From the March 2017 Desktop News | Dr. Matthew LaFevor and his brother David are in a race against the clock as they seek to preserve Cuban archival records of births, baptisms, marriages, deaths, and burials that date from the island’s early colonial period (16th century) through the modern era.
“The sources are decaying rapidly because of unfavorable weather, moisture and mold, insects, and other factors,” said LaFevor, an assistant professor in the Department of Geography. “Some books are too far gone to attempt to preserve their data; we can’t even open some of them because their pages will turn to dust in our hands.”
For now, LaFevor and his team are keeping the most fragile books closed in the hopes that technological advances may be able to preserve them in the future, but the rest are being photographed and digitized before their contents are lost. LaFevor estimates that by the end of 2018 they will have preserved hundreds of thousands of records, which is only a fraction of the total number expected to be found on the island.
The brothers’ preservation project began in 2005, when David, now an assistant professor of history and digital humanities at the University of Texas at Arlington, was working on his master’s degree.
“The first few times that my brother and I went to Cuba, we traveled around the country to get a better sense of the island geography. In subsequent trips we visited seven of the original colonial towns and found that hundreds of thousands of church records of the island’s past inhabitants were decomposing in wooden cabinets with no plans for preservation.”
LaFevor said that the lack of document preservation isn’t just a problem in Cuba, however. It’s actually a widespread concern throughout Latin America because many regions lack the requisite funding, technology, and knowhow to preserve these vital sources of history.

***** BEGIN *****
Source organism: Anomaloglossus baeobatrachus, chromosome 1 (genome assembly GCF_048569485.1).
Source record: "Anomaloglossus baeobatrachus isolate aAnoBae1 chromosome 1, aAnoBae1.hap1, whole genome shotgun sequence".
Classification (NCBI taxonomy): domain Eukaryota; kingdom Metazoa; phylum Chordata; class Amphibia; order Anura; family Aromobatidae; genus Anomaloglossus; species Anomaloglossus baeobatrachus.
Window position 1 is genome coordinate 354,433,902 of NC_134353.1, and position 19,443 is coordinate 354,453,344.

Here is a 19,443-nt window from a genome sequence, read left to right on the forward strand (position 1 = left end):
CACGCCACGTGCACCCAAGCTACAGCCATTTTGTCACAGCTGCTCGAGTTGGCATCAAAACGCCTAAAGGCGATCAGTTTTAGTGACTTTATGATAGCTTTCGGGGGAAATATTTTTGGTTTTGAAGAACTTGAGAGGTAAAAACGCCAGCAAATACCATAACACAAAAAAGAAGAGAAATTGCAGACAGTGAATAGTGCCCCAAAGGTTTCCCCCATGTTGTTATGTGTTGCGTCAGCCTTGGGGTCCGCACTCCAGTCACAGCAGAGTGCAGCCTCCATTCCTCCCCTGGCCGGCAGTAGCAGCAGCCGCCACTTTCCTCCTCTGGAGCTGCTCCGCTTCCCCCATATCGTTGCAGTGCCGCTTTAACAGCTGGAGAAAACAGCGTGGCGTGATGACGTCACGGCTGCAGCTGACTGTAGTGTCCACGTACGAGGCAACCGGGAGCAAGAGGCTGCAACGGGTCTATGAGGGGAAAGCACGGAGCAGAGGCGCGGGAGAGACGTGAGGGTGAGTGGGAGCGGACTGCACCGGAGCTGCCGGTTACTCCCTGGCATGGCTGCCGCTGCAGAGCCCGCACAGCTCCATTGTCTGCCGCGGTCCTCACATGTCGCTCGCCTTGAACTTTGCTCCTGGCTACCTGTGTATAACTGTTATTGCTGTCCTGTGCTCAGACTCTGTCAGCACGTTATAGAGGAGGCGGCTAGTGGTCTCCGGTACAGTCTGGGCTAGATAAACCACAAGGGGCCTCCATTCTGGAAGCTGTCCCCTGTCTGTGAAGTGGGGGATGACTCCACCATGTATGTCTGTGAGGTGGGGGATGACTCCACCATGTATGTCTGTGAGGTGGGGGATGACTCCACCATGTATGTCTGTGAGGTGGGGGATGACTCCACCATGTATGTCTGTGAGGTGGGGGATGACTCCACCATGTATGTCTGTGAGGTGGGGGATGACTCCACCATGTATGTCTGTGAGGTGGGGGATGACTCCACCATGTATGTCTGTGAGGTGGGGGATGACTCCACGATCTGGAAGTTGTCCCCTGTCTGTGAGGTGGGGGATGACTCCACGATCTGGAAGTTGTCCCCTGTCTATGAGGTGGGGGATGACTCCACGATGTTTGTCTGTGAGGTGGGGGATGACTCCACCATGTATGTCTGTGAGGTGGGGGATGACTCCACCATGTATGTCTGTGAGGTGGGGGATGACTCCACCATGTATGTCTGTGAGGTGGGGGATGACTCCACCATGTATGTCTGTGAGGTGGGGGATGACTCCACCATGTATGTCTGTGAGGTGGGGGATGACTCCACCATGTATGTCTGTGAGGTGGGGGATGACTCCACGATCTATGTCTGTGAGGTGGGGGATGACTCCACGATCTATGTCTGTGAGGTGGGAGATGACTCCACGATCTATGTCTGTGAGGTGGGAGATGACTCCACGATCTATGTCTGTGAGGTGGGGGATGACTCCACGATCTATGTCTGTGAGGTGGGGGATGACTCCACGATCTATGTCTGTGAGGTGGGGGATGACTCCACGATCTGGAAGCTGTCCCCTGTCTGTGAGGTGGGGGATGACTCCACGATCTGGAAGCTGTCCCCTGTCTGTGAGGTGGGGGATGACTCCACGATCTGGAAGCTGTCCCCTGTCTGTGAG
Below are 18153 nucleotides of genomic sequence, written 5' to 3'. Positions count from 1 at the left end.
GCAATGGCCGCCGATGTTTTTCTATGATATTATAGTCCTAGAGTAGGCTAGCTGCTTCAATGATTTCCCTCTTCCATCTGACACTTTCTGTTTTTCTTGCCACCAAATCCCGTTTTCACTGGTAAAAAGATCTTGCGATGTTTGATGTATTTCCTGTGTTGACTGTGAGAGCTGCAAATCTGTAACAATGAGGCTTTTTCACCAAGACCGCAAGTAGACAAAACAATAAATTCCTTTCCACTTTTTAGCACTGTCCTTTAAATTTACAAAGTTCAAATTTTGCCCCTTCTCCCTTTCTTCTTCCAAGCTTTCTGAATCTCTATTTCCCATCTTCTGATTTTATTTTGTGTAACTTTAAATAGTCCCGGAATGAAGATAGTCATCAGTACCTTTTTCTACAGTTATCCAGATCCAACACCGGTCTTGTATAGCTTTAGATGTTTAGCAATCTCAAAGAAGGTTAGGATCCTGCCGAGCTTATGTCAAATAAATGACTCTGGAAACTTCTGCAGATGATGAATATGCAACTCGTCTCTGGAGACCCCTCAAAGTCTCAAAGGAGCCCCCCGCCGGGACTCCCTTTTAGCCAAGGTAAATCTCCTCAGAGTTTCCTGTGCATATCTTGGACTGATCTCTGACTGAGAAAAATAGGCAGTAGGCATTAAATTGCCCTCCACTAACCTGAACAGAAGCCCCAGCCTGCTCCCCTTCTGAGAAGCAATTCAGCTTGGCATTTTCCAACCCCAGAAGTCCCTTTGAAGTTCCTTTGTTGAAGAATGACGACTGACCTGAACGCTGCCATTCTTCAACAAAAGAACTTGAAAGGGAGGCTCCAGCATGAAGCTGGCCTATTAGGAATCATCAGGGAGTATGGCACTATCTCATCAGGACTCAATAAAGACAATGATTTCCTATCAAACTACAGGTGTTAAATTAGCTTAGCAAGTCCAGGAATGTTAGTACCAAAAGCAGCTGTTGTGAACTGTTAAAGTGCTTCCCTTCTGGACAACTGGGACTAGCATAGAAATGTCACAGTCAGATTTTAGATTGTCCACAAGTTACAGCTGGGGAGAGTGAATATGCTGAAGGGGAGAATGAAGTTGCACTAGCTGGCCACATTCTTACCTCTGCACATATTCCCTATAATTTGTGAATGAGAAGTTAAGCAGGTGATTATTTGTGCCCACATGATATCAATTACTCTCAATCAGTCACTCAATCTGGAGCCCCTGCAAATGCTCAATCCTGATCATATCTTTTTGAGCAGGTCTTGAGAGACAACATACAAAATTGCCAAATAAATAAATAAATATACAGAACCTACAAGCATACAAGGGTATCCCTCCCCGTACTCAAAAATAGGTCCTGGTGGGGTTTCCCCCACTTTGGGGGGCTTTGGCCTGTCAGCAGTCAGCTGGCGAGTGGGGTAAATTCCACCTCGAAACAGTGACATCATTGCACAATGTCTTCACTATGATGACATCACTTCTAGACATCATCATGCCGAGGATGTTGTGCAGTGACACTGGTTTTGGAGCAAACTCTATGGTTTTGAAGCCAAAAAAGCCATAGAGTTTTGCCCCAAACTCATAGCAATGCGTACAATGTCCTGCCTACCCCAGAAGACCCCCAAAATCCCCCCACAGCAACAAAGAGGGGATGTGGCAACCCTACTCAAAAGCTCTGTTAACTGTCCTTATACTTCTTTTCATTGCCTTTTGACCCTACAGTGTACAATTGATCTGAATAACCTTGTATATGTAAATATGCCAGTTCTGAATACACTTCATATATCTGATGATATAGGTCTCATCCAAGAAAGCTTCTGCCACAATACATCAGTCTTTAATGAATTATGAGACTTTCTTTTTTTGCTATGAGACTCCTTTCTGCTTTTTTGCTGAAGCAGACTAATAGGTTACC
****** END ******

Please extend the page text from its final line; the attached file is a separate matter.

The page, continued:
Together with the Ecclesiastical and Secular Sources for Slave Societies project, led by Jane Landers at Vanderbilt University, the LaFevor brothers have spent the last decade traveling to the island to build capacity among Cuban researchers, ultimately, to enable them to better preserve their documents.
The team brings photographic and computer equipment and conducts workshops on how to set up a tripod, handle fragile documents, take photos, record document metadata, and build digital archives.
“The Cubans we work with are eager to participate, so working with them on how to preserve their archives has been the easy part,” LaFevor said. “The hard part is getting the hardware there in the first place.”
LaFevor hasn’t had time to comb through all of the digitized archives yet because the immediate priority is to preserve as much as possible, first. But he says that preliminary findings show the documents will be key for unpacking the ancestral history of many in both Cuba and the United States.
“These records provide excellent data about the origins of the African diaspora in both countries—from Ghana to the Congo,” LaFevor said. “And the United States records contain nowhere near the quality and quantity of data found in these Cuban church records.”
But even beyond the information on births, baptisms, marriages, deaths, and burials, the records also hold data on past agricultural and mining practices and contain unpublished maps and other information critical to reconstructing the human-environment geography of the island.
“When complemented with biophysical indicators of landscape change over time, written records can provide a finer-grained understanding of human-environmental interactions of the past—how people perceived and modified the environment—in short, why landscapes look like they do today” LaFevor said.
But for now, the LaFevor brothers’ academic interests are taking a back seat to the more immediate need to preserve as many records as possible before they are lost, and to build capacity among future teams of Cuban researchers to carry on the work.
LaFevor’s preservation project is funded by the British Libraries Endangered Archives Program.